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'Municipality's plans will harm Istanbul'

ISTANBUL - Hürriyet Daily News | 5/20/2010 12:00:00 AM |

City planners and academics say the 2009 environmental plan for Istanbul will have a negative effect on the city by opening up many previously protected areas to development. Contradictions in the municipality's plans are also exemplified by the decision to build a third bridge over the Bosphorus, the experts say at an Istanbul symposium

The Istanbul municipality’s contradictory plans for the city will lead to the destruction of the area’s environment and places that should be protected, city planning experts said at a symposium Thursday.

The Istanbul Environmental Plan approved by Mayor Kadir Topbaş in June 2009 has changed the status of many areas from “areas that need protection” to “areas open to construction,” Yıldız Uysal from the Istanbul branch of the Architects’ Chamber said at the second City Symposium, organized by the Turkish Union of Engineers’ and Architects’ Chambers, or TMMOB, on Thursday.

According to Uysal, agricultural areas and other locations designed for protection under the 2006 Istanbul Environmental Plan are being opened up to development. The new plan, she said, is the result of an understanding that aims to commercialize the city for business purposes rather than improve it for the good of all its residents.

One positive part of the 2009 plan, however, is its statement that a third bridge over the Bosphorus is unnecessary and will harm the city, Uysal said, noting that the plan calls for increased public transportation, including rail and ferries, and says Istanbul’s northward expansion “should be prevented as it will harm the fabric and nature of the city.”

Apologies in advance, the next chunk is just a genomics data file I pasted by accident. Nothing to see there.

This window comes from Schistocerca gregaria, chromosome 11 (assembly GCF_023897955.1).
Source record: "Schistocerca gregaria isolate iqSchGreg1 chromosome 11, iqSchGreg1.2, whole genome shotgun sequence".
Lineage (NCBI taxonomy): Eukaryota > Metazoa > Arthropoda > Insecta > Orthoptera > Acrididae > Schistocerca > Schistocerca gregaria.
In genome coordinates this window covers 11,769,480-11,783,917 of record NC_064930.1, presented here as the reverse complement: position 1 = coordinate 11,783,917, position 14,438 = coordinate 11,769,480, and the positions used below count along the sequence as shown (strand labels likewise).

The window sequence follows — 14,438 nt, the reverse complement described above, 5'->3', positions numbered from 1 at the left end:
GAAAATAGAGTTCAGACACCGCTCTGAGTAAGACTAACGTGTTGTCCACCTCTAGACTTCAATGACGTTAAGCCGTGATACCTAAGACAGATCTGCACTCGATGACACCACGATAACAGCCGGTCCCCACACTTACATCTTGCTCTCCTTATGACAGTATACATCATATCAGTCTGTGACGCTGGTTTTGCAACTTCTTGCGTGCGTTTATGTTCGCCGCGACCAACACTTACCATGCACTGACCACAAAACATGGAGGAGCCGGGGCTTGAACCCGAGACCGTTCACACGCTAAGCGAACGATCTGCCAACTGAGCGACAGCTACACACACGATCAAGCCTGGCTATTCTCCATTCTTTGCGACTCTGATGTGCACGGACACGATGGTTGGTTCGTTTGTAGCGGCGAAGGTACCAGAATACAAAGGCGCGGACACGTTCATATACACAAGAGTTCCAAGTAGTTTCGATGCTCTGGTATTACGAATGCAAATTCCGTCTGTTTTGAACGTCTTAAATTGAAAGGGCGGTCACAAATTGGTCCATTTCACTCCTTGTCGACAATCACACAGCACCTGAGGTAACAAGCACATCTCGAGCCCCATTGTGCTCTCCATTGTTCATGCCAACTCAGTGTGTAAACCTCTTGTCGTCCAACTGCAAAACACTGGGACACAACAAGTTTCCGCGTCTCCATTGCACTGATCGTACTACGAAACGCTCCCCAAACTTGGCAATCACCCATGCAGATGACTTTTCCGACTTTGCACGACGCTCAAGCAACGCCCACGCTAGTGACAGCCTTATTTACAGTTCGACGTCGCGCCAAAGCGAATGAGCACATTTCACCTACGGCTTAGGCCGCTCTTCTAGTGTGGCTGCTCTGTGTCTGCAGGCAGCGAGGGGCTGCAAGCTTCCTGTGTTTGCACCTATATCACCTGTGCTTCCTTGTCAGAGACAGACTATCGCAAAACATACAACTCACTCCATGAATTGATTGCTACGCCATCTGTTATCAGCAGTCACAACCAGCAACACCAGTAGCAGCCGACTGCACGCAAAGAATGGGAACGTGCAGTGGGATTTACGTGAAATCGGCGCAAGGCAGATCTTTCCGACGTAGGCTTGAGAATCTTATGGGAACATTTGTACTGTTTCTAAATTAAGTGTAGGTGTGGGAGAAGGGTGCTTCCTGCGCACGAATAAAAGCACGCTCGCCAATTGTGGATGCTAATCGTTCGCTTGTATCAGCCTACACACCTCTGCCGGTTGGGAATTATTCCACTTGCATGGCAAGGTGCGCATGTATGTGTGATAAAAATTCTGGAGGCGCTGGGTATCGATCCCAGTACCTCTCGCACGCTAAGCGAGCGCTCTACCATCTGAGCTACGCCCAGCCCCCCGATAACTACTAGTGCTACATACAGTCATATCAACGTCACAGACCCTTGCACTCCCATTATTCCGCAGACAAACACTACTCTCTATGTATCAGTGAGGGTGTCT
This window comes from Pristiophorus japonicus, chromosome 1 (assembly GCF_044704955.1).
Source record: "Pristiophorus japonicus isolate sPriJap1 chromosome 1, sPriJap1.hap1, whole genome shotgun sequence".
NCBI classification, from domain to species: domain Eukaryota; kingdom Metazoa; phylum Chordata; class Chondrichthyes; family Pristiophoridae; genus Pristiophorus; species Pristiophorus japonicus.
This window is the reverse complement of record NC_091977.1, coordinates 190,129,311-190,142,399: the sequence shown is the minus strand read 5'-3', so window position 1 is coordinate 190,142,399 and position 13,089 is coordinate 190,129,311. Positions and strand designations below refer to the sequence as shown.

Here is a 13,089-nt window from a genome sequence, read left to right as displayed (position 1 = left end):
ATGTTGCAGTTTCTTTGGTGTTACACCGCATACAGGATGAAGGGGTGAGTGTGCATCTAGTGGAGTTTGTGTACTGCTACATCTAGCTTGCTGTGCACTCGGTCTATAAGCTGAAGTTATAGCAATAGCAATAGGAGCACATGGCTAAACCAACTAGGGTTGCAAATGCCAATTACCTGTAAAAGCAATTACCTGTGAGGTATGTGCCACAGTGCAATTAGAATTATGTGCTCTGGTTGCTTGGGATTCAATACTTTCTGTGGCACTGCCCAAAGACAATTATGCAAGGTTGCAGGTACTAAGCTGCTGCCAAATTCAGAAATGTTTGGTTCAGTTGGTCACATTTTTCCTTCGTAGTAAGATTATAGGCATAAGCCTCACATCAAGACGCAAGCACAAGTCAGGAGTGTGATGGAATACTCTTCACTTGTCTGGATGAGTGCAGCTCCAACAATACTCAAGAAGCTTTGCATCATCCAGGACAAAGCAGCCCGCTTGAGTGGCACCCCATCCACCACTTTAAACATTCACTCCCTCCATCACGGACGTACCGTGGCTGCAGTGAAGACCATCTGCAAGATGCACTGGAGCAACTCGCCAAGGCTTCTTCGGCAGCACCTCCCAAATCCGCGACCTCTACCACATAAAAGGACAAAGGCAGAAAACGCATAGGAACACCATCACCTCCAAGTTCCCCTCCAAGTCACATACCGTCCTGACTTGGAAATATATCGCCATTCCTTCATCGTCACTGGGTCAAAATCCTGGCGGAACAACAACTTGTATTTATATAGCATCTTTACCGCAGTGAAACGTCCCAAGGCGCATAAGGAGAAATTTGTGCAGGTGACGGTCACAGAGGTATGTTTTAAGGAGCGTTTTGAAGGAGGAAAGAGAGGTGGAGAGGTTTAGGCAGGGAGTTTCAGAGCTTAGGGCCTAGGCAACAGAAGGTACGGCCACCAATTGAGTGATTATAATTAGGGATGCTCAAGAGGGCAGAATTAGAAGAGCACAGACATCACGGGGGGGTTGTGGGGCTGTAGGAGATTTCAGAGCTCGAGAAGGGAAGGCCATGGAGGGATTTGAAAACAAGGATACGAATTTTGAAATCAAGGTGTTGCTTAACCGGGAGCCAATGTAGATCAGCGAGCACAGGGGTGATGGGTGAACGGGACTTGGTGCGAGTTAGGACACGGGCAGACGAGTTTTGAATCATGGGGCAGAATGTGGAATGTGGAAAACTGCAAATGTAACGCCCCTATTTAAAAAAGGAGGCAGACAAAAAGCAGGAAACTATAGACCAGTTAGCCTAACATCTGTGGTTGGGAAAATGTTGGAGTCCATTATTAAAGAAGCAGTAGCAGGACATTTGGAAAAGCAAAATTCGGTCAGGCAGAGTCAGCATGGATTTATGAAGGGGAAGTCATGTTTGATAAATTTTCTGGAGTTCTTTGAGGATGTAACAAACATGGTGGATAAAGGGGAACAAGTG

“The Istanbul Environmental Plan, which says there should not be a third bridge over the strait in Istanbul, was approved June 15 by Mayor Kadir Topbaş,” Uysal said. “However, on Aug. 20, Topbaş said he knew six months earlier that there was a plan to construct of a third bridge. How could he approve a city plan that does not include a third bridge if he knew there was going to be one?”

This confusion, she said, will aid TMMOB’s case when the group goes to court against the construction of the third Bosphorus bridge.

The increase of construction in favor of capital owners rather than people is a result of neo-liberal policies, Binnur Öktem, an academic from Mimar Sinan University’s City Planning Department, said at the symposium. Such policies have accelerated since the rise of the ruling Justice and Development Party, or AKP, and in 2002 and construction increased in natural areas, Öktem said.

Social polarization is reflected in the city’s spaces as rich people erect walls to separate their residences and workplaces from people in poorer neighborhoods, participants said, adding that this also reflected neo-liberal policies in the city.

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